In a society still influenced by pagan traditions that completely disregarded the needs of poor and suffering people, St. John stressed the importance of serving Christ in them. Through his preaching and support of philanthropic ministries, he demonstrated that those commonly viewed as worthless and undeserving were those with whom our Lord identified Himself. He taught that, in the face of unmet need, it was impossible to be in communion with Christ without ministering to His hungry and sick body in daily life. He knew that the Lord calls us all to be neighbors to one another, refusing to pass by on the other side when we can be of help in practical ways.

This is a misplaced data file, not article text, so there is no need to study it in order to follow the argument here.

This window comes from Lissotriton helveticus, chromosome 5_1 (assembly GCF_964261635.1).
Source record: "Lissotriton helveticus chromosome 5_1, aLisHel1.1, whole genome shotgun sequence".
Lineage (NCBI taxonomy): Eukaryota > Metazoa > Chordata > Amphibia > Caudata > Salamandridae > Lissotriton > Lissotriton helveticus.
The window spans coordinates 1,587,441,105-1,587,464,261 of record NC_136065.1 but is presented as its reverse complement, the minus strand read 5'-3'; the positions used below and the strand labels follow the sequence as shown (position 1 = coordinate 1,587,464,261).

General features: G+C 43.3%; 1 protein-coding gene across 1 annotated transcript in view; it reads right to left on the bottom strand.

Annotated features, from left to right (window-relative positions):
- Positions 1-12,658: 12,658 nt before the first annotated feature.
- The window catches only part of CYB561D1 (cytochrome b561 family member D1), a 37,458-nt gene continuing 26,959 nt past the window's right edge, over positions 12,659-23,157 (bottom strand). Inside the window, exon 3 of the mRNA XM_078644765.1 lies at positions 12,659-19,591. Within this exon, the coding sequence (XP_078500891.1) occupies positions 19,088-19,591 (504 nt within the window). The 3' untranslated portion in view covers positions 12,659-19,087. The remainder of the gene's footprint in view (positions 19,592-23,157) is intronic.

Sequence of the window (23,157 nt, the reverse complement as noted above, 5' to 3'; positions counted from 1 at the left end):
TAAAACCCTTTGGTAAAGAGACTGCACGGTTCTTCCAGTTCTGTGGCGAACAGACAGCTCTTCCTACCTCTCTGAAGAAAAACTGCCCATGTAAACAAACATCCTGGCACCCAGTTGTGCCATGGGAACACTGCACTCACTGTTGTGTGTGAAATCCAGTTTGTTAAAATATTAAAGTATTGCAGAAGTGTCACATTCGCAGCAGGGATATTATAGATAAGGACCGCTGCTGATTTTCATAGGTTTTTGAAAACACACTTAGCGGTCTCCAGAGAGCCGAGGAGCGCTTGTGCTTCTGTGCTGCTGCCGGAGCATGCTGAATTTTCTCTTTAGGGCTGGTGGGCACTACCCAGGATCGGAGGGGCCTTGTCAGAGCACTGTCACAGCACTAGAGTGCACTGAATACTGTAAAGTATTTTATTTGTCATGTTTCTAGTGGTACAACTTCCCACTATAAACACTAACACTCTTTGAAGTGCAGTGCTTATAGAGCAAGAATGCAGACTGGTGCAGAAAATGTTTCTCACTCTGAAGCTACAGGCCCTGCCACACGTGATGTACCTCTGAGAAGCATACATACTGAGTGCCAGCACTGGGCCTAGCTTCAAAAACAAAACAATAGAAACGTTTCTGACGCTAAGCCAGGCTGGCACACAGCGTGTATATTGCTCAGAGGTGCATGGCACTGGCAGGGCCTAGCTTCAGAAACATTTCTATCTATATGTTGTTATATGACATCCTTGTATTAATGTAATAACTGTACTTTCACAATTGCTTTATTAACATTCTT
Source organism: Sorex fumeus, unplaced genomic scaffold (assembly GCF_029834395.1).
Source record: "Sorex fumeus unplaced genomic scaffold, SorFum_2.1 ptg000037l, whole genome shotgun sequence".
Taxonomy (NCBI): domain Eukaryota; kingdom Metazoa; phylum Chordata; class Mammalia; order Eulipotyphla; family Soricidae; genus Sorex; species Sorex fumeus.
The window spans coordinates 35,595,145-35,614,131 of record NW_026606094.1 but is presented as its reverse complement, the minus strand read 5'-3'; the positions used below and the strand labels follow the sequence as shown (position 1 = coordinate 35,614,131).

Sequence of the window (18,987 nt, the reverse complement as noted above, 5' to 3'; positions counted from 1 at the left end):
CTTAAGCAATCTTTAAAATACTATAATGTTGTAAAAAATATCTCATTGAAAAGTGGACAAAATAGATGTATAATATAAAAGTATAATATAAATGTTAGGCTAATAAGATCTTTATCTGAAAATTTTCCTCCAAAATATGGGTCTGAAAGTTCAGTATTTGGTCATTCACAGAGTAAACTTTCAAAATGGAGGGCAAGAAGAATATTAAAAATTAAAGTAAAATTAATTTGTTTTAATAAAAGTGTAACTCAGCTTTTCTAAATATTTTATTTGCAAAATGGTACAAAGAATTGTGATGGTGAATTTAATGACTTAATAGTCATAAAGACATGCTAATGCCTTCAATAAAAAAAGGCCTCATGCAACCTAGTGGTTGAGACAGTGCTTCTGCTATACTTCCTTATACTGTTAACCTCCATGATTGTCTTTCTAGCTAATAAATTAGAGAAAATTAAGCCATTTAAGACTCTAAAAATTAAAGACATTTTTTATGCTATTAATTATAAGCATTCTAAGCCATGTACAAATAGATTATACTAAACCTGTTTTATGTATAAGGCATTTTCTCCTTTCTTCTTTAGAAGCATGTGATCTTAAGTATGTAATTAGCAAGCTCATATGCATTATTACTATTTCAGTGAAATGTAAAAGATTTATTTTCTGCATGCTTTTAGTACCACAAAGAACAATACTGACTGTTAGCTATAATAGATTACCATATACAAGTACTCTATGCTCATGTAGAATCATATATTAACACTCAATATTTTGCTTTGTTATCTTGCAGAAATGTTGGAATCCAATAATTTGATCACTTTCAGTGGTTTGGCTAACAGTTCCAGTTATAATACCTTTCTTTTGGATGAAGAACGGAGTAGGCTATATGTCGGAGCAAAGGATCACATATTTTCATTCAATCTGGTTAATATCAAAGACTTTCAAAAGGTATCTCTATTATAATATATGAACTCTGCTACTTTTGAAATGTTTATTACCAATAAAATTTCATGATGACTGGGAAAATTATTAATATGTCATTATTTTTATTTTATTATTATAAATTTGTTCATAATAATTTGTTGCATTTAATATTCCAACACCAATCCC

In this respect, our Savior’s ministry was clearly made present in St. John’s life. Christ refused to allow the lawyer to narrow down the list of people whom he had to love as himself in order to find eternal life, and St. John proclaimed the same message. Even as today’s parable criticizes the religious leaders who passed by on the other side, St. John denounced distorted forms of spirituality that separate true faithfulness from how people live in the world, especially in relation to meeting the urgent needs of others.